Friday, December 12, 2014
No difference between the two...
by Sam Rolley
On the heels of the release of a not entirely surprising but unprecedented report on the Central Intelligence Agency’s torture program, President Barack Obama disavowed the agency’s actions and said the torture has harmed the nation’s moral standing in the world. But the White House’s haste to plant the current president on moral high ground and distance him from George W. Bush-era torture has left some pundits wondering how Obama can reconcile his own actions while condemning those of his predecessor.
“Nobody can fully understand what it was like to be responsible for the safety and security of the American people in the aftermath of the worst attack on our national soil,” Obama told the Spanish-language Telemundo Tuesday. “When countries are threatened, oftentimes they act rationally in ways that in retrospect were wrong.”
The long-held Senate intelligence report, which examined more than 6 million pages of CIA material on the agency’s post-9/11 torture programs, found that CIA officials “provided inaccurate information to the White House, Congress, the Justice Department, the CIA inspector general, the media and the American public” with regard to torture practices.
While the current White House is not willing to say whether the Bush-era CIA tactics saved lives, it has been quick to note that the current president doesn’t support such actions.
“The most important question is: Should we have done it? And the answer to that question is no,” White House spokesman Josh Earnest told ABC News’ Jonathan Karl Wednesday.
“The president does not believe that the use of enhanced interrogation techniques was good for our national security. He does not believe that it was good for our moral authority. In fact, he believes that it undermined our moral authority, and that is why he banned them,” he said.
There’s just one problem with the Obama White House’s insistence that the torture-induced moral degradation of U.S. actions in the war on terror was relegated to the Bush administration: Apart from a Nobel Peace Prize, the new boss has looked a lot like the old boss.
The New York Times said as much way back in February 2009:
In little-noticed confirmation testimony recently, Obama nominees endorsed continuing the C.I.A.’s program of transferring prisoners to other countries without legal rights, and indefinitely detaining terrorism suspects without trials even if they were arrested far from a war zone.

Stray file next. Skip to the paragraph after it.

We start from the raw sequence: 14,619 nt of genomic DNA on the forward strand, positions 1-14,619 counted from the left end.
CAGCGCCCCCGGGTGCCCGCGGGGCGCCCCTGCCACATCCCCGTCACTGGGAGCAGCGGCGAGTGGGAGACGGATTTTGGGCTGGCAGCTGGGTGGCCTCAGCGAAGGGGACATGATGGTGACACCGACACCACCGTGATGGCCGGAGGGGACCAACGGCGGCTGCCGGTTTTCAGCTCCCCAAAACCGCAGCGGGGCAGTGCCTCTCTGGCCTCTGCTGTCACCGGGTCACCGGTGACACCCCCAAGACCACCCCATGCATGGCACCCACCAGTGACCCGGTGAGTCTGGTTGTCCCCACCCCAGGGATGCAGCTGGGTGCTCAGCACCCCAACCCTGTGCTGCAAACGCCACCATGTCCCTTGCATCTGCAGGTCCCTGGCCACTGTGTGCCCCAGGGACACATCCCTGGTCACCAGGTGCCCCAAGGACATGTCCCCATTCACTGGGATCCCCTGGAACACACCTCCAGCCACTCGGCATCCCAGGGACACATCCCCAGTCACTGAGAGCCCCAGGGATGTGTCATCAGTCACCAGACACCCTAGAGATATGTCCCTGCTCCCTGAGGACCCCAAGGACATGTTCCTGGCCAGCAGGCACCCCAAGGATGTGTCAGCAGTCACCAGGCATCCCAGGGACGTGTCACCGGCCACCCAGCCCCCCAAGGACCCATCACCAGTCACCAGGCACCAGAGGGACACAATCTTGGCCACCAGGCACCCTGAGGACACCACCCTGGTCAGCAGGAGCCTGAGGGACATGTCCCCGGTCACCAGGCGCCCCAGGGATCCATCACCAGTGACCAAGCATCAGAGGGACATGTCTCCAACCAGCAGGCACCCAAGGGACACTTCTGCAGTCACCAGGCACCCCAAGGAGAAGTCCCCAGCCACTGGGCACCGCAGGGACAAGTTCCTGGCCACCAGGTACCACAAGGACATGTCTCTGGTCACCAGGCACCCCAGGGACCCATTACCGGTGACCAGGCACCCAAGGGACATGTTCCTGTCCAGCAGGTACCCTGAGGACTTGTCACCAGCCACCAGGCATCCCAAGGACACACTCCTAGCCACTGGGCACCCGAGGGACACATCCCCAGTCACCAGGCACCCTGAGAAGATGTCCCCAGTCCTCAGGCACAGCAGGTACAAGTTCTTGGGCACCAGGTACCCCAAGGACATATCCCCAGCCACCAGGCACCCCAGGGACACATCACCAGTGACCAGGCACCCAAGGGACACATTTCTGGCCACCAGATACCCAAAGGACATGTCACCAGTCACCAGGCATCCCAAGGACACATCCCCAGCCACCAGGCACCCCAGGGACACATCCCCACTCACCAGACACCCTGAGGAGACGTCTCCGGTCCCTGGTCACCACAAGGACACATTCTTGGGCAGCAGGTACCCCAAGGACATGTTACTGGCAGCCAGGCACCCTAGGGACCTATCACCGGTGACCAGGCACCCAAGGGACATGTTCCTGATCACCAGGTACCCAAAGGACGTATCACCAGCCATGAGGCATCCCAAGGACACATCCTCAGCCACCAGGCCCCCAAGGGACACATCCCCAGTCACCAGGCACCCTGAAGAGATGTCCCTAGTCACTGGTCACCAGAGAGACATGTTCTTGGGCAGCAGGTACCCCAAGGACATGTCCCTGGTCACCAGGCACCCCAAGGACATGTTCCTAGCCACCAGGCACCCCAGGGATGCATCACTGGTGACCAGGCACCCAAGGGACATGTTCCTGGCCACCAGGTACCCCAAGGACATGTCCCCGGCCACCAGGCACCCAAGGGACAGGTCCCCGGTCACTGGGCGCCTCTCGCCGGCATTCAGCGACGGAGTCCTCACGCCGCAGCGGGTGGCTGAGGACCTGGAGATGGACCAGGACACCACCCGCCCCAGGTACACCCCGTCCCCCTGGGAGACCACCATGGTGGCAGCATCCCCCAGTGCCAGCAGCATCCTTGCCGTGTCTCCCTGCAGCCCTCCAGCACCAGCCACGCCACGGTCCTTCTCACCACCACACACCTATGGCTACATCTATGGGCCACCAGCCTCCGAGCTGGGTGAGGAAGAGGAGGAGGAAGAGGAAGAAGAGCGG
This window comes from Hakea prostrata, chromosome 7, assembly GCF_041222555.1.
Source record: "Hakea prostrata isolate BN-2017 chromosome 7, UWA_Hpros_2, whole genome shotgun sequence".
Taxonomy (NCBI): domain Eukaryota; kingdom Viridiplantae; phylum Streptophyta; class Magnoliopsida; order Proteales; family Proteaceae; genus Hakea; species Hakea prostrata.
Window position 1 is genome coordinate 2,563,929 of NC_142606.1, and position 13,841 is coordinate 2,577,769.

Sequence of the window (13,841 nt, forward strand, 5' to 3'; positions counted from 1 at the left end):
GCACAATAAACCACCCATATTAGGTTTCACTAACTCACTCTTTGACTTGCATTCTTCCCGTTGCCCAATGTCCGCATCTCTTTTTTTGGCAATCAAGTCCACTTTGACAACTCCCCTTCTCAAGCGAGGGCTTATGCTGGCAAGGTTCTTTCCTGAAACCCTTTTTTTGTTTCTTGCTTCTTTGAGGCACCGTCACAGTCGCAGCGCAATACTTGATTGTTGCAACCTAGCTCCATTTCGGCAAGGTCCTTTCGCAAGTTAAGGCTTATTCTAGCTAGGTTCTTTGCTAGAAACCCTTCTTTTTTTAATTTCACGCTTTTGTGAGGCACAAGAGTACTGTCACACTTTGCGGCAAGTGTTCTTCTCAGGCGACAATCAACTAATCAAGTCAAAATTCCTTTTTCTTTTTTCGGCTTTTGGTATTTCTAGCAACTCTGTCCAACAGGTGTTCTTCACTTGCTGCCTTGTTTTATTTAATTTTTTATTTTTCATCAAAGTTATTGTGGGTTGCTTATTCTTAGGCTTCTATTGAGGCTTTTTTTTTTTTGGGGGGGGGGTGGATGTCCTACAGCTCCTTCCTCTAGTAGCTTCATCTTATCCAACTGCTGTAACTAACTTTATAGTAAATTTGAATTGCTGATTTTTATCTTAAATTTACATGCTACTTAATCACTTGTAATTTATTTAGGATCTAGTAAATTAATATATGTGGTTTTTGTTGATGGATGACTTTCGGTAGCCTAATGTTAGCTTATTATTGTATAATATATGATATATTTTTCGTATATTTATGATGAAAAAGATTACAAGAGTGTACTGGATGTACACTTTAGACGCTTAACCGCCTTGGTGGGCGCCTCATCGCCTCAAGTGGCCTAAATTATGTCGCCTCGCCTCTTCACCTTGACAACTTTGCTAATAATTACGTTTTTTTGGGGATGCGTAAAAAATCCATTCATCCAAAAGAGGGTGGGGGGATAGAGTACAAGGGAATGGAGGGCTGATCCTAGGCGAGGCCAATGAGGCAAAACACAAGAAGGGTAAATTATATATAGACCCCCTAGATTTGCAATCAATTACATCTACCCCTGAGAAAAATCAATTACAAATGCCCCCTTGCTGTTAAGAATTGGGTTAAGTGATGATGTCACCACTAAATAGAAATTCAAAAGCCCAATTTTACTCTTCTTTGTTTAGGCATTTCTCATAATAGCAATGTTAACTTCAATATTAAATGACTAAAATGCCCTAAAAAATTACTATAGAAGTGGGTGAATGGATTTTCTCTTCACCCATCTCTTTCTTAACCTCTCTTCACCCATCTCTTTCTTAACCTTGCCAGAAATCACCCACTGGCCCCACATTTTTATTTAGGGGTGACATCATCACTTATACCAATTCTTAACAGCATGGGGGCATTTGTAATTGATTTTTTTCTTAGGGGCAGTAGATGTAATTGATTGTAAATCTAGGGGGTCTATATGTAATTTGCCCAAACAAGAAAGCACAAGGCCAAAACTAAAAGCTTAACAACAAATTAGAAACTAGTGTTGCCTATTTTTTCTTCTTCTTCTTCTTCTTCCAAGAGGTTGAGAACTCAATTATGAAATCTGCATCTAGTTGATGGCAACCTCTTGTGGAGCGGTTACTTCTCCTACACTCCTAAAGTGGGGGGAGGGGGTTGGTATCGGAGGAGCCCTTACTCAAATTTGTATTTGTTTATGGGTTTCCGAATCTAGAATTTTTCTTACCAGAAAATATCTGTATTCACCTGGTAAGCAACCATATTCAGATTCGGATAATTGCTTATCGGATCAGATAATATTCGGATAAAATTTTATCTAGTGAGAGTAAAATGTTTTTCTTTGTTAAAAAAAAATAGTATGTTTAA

The administration has also embraced the Bush legal team’s arguments that a lawsuit by former C.I.A. detainees should be shut down based on the “state secrets” doctrine. It has also left the door open to resuming military commission trials.
And earlier this month, after a British court cited pressure by the United States in declining to release information about the alleged torture of a detainee in American custody, the Obama administration issued a statement thanking the British government “for its continued commitment to protect sensitive national security information.”
These and other signs suggest that the administration’s changes may turn out to be less sweeping than many had hoped or feared — prompting growing worry among civil liberties groups and a sense of vindication among supporters of Bush-era policies.
That largely tacit support of the Bush-era terror policies is less important — and certainly less indicative of its probable blind eye toward torture — than how the Obama administration has filled empty government positions over the years.
Obama appointed Leon Panetta to head the CIA in 2009. Panetta carried out an extensive internal audit of the CIA’s interrogation practices, some of which contributed to the Senate report currently making headlines. But the full Panetta Review has never been released — likely because of the ongoing torture practices it would reveal.